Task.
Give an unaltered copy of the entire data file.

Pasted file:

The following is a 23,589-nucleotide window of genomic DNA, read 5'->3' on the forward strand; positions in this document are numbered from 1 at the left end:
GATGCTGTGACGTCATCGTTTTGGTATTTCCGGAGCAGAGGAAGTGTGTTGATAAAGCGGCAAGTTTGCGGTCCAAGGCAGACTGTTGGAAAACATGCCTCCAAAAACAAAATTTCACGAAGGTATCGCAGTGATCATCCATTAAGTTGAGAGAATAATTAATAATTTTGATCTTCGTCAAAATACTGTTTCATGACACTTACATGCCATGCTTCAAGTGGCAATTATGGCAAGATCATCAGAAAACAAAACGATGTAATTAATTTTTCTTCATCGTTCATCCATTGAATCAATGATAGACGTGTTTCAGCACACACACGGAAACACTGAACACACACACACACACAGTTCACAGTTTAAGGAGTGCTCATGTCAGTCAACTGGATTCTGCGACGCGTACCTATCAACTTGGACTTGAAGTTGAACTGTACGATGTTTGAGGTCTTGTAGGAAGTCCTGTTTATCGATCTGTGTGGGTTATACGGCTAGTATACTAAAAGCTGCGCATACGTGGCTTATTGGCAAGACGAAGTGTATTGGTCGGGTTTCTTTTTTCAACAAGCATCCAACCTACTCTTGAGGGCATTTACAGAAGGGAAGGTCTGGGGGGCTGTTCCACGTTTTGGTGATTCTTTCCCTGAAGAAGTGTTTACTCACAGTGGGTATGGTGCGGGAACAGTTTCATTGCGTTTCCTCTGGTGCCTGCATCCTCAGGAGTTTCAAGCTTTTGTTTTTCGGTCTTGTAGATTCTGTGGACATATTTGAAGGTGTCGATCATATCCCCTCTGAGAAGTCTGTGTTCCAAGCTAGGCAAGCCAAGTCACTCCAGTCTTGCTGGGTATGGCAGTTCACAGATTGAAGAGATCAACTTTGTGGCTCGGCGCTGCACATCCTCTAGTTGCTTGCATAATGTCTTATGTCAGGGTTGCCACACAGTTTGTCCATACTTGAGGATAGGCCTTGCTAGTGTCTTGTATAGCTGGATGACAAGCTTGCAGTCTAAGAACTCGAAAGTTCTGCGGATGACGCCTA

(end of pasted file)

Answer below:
The following is a 23,589-nucleotide window of genomic DNA, read 5'->3' on the forward strand; positions in this document are numbered from 1 at the left end:
GATGCTGTGACGTCATCGTTTTGGTATTTCCGGAGCAGAGGAAGTGTGTTGATAAAGCGGCAAGTTTGCGGTCCAAGGCAGACTGTTGGAAAACATGCCTCCAAAAACAAAATTTCACGAAGGTATCGCAGTGATCATCCATTAAGTTGAGAGAATAATTAATAATTTTGATCTTCGTCAAAATACTGTTTCATGACACTTACATGCCATGCTTCAAGTGGCAATTATGGCAAGATCATCAGAAAACAAAACGATGTAATTAATTTTTCTTCATCGTTCATCCATTGAATCAATGATAGACGTGTTTCAGCACACACACGGAAACACTGAACACACACACACACACAGTTCACAGTTTAAGGAGTGCTCATGTCAGTCAACTGGATTCTGCGACGCGTACCTATCAACTTGGACTTGAAGTTGAACTGTACGATGTTTGAGGTCTTGTAGGAAGTCCTGTTTATCGATCTGTGTGGGTTATACGGCTAGTATACTAAAAGCTGCGCATACGTGGCTTATTGGCAAGACGAAGTGTATTGGTCGGGTTTCTTTTTTCAACAAGCATCCAACCTACTCTTGAGGGCATTTACAGAAGGGAAGGTCTGGGGGGCTGTTCCACGTTTTGGTGATTCTTTCCCTGAAGAAGTGTTTACTCACAGTGGGTATGGTGCGGGAACAGTTTCATTGCGTTTCCTCTGGTGCCTGCATCCTCAGGAGTTTCAAGCTTTTGTTTTTCGGTCTTGTAGATTCTGTGGACATATTTGAAGGTGTCGATCATATCCCCTCTGAGAAGTCTGTGTTCCAAGCTAGGCAAGCCAAGTCACTCCAGTCTTGCTGGGTATGGCAGTTCACAGATTGAAGAGATCAACTTTGTGGCTCGGCGCTGCACATCCTCTAGTTGCTTGCATAATGTCTTATGTCAGGGTTGCCACACAGTTTGTCCATACTTGAGGATAGGCCTTGCTAGTGTCTTGTATAGCTGGATGACAAGCTTGCAGTCTAAGAACTCGAAAGTTCTGCGGATGACGCCTA